Well…the word cock-up comes to mind when I think of this Christmas — 2021! Never mind Omicron, multiple issues arose to alter my very undemanding expectation of the day. Almost laughable…. almost.
The original plan to spend the first Christmas in six years with my son, was to secure a place near him, to cook and share a festive dinner. I secured a Port Moody sit with two cuddly felines in their comfortable home, my plan being to walk on the ferry and use public transit to get out to PM. However, after a transit ordeal when doing the same trip in November — exhausted and after a ferry walk-on, bus, Skytrain, grocery shopping and taxi ride (lugging a suitcase through the entire journey!) — I decided to treat myself to a 20 minute Harbour Air jaunt across the strait. Happily I reserved premium return tickets.
Pleased with my new plan, life buzzed along confidently, until news of the omicron variant emerged. Deciding that even the public transit journey from Vancouver Harbour to Port Moody was more than I felt comfortable with, plus having an aversion to lugging a heavy suitcase all that distance (heavy largely with groceries — think of the logistics of planning festivities but not wanting to grocery shop in Port Moody on the 24th of December!) weighed upon me also (pun intended).
So a new (3rd) plan emerged — to drive over. To travel in my own personal capsule. I cancelled the flight reservations and made ferry reservations. About a day later I received the news of cancellation of the sit. My homeowners’ relatives in Ontario had covid so they would not be travelling. Undaunted, I sped into action on my iPad, checking out first last-minute sits, then AirBNBs. A hotel room would not do since I needed to cook. I found no suitable sits and no place under $200/night for mediocre digs. Although the shopping was already done and partially in the freezer, my plans to travel this Christmas came to a screeching halt. But it was still okay; I’m flexible, I can go with the flow. My son has a birthday next month.
A day or so later, I was awakened to a wracking cough coming from the other side of the bed. Overnight my guy had transformed into a barking, headachy, sniffly-nosed mess, tossing irritably under a weighty blanket of deep yet sleepless fatigue. We divided the house into upstairs (unsick) people and cats, and downstairs (sick) people, with masked delivery of food. If a covid test was as straightforward as Bonnie Henry described, it would have been completed that day. But after an hour or so on hold on the telephone, we were met with a message requesting that we leave a number for a call back. When finally the appointment was scheduled, it was for Christmas Day, a full two days later. After 24 hours of this malady, my guy was symptom-free, yet days remained before his test. He gritted his teeth and isolated.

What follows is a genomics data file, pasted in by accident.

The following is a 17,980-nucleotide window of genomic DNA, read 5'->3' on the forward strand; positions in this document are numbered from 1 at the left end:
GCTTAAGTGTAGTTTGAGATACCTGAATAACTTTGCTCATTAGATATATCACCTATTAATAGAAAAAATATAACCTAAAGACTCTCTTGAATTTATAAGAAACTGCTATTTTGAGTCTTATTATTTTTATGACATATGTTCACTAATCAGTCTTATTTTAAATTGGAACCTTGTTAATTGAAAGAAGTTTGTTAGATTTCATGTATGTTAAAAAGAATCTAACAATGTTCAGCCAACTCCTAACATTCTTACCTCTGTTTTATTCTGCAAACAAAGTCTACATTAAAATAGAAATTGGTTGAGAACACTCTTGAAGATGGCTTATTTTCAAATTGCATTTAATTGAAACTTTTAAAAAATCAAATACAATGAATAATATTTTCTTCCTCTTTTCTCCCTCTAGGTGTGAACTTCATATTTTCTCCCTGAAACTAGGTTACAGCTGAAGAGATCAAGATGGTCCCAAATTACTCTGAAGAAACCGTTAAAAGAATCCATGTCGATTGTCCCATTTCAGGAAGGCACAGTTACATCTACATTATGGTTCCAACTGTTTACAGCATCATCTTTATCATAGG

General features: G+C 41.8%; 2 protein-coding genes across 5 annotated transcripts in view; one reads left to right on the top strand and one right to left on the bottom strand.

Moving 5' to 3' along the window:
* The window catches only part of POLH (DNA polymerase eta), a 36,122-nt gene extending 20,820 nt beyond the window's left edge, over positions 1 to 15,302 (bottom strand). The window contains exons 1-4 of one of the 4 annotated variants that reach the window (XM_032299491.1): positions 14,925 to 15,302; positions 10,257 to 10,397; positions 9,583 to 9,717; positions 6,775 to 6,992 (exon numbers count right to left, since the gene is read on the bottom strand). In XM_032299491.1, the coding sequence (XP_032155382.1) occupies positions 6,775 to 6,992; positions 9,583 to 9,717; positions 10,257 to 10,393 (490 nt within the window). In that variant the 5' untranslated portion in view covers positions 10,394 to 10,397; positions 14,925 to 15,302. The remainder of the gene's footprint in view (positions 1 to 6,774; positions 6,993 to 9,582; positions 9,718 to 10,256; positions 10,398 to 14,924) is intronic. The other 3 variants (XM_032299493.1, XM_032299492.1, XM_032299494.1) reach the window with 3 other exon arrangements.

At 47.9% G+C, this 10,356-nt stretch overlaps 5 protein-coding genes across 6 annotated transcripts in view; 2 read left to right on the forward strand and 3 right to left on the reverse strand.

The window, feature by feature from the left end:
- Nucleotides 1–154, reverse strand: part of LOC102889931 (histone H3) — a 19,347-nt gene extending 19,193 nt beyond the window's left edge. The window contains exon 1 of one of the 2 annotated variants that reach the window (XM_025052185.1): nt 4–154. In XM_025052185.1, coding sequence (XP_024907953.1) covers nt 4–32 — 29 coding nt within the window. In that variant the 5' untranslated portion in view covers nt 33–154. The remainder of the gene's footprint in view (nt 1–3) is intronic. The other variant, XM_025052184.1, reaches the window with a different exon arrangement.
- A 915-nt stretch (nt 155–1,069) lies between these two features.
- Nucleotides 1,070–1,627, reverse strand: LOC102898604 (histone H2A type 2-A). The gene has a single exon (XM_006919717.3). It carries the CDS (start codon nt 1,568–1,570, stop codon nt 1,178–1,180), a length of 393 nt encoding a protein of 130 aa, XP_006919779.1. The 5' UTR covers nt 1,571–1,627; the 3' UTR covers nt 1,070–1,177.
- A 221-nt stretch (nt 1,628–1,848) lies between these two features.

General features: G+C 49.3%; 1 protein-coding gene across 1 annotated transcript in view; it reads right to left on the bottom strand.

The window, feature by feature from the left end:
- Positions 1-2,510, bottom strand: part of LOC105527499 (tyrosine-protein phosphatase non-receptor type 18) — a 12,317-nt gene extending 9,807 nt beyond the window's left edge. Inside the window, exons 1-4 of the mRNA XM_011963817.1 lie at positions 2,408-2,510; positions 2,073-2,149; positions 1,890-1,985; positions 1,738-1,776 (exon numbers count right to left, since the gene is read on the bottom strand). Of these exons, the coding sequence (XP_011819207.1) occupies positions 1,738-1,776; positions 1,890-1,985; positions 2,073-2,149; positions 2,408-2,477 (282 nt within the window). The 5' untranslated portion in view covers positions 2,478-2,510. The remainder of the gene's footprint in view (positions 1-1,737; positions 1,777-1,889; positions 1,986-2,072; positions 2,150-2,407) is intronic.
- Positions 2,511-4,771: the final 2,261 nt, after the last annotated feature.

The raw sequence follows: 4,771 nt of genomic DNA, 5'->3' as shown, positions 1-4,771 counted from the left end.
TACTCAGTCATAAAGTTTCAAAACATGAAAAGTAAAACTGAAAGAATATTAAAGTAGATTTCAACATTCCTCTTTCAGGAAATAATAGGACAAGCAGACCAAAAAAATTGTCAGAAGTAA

Hoping for a positive test result to build his immunity, he set out a full hour ahead to give himself time to dig out the car. Did I mention it had been snowing nonstop for several days? Not having anticipated the resulting puddle of melted snow and sweat he would be after having shovelled, he stumbled back inside for a towelling down and full change before heading off to his appointment, late of course. The car performed beautifully on the slick and snowy roads! Yes! One for us.
Having profusely thanked the workers for their dedication for working on Christmas day, and being advised that his results would come by text in 24 to 48 hours, he returned home to a festive and much anticipated Christmas meal. It proved to be deliciously satisfactory. Stockings were exchanged, with chocolate making an ample showing. Another win for us!
As we relaxed into our Christmas success, we were shocked out of our pleasurable smugness by an abrupt plunge into darkness. The power was out. Of course. All that snowy beauty can not occur without consequence.
Ever resilient, we lifted our bodies into action, from their turkey-laden stupors. First thoughts were ‘Will we be able to find the pie and ice cream in the dark? Can we make tea during a power outage?’ Bumbling gingerly about, we felt blindly for flashlights and candles. Who prepares for such an emergency under the current burden of years of uncertainty (no doubt someone does and you know who you are). Eventually, and owing to dogged determination, flashlights and a gas range, pie, ice cream and tea happened. Mmmm, yet another success. (Although I could not help but notice that pie is quite different in the dark, proving that appearance is a palpable aspect of the gustatory experience.)
We slept (separately) with peaceful hearts and happy tummies, that is until, several hours later brought a return of blazing overhead lights to pierce our dreams.
By morning, it was apparent that drifting snow had caused the upper deck to be dangerously deep with snow. I bundled up and went out to meet the bracing cold and shovel it clear. Birds fluttered hungrily about the feeder below, undaunted by the avalanche.
I had been trying for days to make my snowy pond-side trudge before dawn and this day I would succeed. Magnificent beauty and icy sharp cold stung me awake as I gloried in the stillness that a deep blanket of snow can bring —‘peace beyond understanding’ epitomized. Moving soundlessly aloft clouds of snow gave me pause to wonder ‘had I died and gone to heaven?’
When I returned home to news that my guy had received negative result for Covid (a win!), it was a joy to know we would not have to isolate for another 10 days. Not that we particularly spend time socializing, but quarantine is up a notch from not having the neighbours over for egg nog. Win!
So life can now return to normal. Hm — will I never learn?